Aluminum sulfate for cyanuric acid removal
By Robert W Lowry
Starting about a year ago, Rudy Stankowitz (CEO and president of Aquatic Facility Training & Consultants in Archer, Florida) reported that he had found that using alum (aluminum sulfate) could remove CYA from pool water but that more testing was needed before widely using this method.
There are some questions and observations I have about using alum for CYA reduction or removal. I am not saying it does not work. I am offering some alternative conclusions and explanations. More evidence is needed.
No Scientific Literature
There is no evidence in the scientific literature anywhere that states alum can be used for lowering or removing CYA. This does not mean that it cannot be used for CYA reduction or that it does not work for that purpose. It only means that no one has documented or studied alum for CYA removal and published their work.
Alum Chemistry and Use
Alum is used in drinking water treatment, waste-water treatment, swimming pools and other industries. In water treatment, it causes suspended impurities to coagulate into larger particles and then settle to the bottom of the vessel (or be filtered out) more easily. This process is called coagulation or flocculation. When dissolved in a large amount of neutral or slightly acidic water, aluminum sulfate produces a gelatinous precipitate of aluminum hydroxide - Al(OH)3. The precipitate is called floc. The floc forms better when the pH is from 6.5 to 7.0. The gelatinous floc attracts and holds on to suspended particles in the water and settles to the bottom where it can be vacuumed or drawn into the main drain.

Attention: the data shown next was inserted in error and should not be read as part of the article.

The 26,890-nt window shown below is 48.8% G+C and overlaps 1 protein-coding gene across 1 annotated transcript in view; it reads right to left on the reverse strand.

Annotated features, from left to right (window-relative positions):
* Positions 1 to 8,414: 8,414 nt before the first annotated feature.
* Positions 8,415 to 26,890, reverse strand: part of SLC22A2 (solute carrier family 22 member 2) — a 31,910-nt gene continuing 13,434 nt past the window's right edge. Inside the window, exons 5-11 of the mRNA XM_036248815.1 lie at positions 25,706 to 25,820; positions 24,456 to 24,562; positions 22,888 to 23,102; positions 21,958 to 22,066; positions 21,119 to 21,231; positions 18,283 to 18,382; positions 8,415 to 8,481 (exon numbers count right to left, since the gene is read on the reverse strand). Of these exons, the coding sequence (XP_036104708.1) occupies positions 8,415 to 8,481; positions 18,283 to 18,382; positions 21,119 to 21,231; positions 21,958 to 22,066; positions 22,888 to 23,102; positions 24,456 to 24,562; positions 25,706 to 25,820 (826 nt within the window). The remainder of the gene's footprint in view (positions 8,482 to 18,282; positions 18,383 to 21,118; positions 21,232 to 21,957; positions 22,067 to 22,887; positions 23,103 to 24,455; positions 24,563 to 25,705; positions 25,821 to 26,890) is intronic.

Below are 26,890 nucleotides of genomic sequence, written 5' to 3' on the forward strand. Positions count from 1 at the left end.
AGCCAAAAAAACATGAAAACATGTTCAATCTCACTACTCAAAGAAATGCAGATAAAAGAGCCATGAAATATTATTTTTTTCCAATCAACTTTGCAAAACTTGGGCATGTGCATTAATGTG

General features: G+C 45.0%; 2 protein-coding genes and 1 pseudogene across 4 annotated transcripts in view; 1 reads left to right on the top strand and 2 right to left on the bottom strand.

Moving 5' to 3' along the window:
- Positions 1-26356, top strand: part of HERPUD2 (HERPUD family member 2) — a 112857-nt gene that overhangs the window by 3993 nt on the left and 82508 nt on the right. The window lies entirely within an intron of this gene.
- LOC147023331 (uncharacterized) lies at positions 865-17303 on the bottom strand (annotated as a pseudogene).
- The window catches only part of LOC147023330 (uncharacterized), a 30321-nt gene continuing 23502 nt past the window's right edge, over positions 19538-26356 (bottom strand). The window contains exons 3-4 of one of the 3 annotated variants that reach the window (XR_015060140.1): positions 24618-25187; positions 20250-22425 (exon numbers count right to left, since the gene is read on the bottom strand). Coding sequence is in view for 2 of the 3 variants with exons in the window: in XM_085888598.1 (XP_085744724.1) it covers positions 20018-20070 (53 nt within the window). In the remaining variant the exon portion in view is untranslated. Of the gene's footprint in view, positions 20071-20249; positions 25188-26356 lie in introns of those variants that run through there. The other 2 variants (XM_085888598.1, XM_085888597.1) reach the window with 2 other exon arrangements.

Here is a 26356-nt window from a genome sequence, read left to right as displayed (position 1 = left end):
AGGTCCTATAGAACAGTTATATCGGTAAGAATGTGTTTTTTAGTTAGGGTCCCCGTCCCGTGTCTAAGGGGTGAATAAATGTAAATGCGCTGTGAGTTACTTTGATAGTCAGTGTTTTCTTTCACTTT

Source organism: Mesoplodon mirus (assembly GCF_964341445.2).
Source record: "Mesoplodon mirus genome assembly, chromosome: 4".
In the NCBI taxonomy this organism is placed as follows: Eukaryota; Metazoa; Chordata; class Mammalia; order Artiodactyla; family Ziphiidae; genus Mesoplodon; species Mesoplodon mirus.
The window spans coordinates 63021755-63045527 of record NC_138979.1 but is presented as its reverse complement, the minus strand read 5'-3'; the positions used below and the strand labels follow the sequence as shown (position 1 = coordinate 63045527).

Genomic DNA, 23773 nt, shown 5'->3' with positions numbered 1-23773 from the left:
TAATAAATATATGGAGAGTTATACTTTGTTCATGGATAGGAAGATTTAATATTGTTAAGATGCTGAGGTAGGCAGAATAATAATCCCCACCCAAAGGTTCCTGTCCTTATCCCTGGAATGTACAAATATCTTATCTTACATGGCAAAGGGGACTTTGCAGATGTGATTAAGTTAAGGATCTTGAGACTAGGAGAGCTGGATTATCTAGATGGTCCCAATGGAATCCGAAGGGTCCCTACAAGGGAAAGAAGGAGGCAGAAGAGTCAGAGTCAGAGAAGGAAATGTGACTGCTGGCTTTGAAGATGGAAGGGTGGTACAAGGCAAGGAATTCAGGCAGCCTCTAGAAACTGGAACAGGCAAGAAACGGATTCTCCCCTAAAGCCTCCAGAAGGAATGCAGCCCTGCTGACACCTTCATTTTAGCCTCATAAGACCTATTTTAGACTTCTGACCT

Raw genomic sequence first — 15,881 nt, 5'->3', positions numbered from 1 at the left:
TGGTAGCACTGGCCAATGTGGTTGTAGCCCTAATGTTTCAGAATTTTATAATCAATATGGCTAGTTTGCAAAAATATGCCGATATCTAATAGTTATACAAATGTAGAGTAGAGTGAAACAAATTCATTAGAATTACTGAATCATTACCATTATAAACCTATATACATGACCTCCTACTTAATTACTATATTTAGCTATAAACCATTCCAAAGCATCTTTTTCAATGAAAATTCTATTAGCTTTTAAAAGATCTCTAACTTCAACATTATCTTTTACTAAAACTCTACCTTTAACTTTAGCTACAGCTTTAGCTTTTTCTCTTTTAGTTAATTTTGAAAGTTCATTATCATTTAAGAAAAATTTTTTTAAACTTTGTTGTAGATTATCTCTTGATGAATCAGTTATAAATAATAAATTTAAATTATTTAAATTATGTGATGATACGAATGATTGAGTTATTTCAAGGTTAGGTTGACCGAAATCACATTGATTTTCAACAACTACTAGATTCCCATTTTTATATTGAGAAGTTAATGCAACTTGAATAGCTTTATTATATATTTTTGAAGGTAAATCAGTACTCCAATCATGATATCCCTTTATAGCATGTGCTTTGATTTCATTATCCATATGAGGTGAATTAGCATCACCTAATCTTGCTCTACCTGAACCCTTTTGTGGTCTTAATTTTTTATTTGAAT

Alum is used to coagulate suspended, negatively charged particles to make them larger and more conducive to filtration or sedimentation. The keywords here are suspended negatively charged particles.
In pool water, CYA is dissolved and not suspended. At typical pool water pH, CYA exists predominantly as the mono-anion (H2C3N3O3)-. It can exist as five other species but about 94% is the mono-anion.
Alum-CYA Removal Method
The Alum-CYA Removal method calls for lowering pH to 6.8 to 7.0, adding a dose of alum of 8.3 lbs per 10,000 gallons of pool water, mixing until the floc forms and settles to the bottom, and vacuuming to waste about 12 to 14 hours later. This dose is about double the recommended dose of alum as a coagulant for mildly cloudy pool water. Adding alum to a pool that is not cloudy or turbid means that the alum can remain in the water for some time with no suspended particles to remove and a double dose has been added.
The CYA test is turbidimetric (or cloudiness). The turbidity is due to the formation of an insoluble melaminecyanurate precipitate when the reagent melamine is added to pool water containing CYA. One usually reads a black spot through the turbidity or even in some electronic equipment, a beam of light at a special wavelength is passed through a sample cell to determine the concentration of CYA.
Alum May Be Affecting the Test
Due to the high dose of alum to the pool water, low or no turbidity in the water and a relatively short time until CYA may be tested (12 hours later), there may be some active alum in the pool water. Alum can remain active in the water for about 48 hours or longer if there is low turbidity or nothing for it to remove. When alum is present in the pool water along with CYA, the alum will coagulate the melaminecyanurate precipitate reducing the turbidity just like it does in a cloudy pool. Reducing the turbidity in the sample will appear as an “apparent” reduced amount of CYA present. This is further evidenced by reports that alum has reduced CYA by a percentage instead of a ppm reduction. I see people writing saying that they lowered CYA by some percent. Usually, this is about 50 percent. They do not say that alum was reduced by a ppm. If alum was truly working as a removal method, then we would expect a reduction of some ppm per some dose of alum. Instead, we are hearing about reducing CYA by some percent.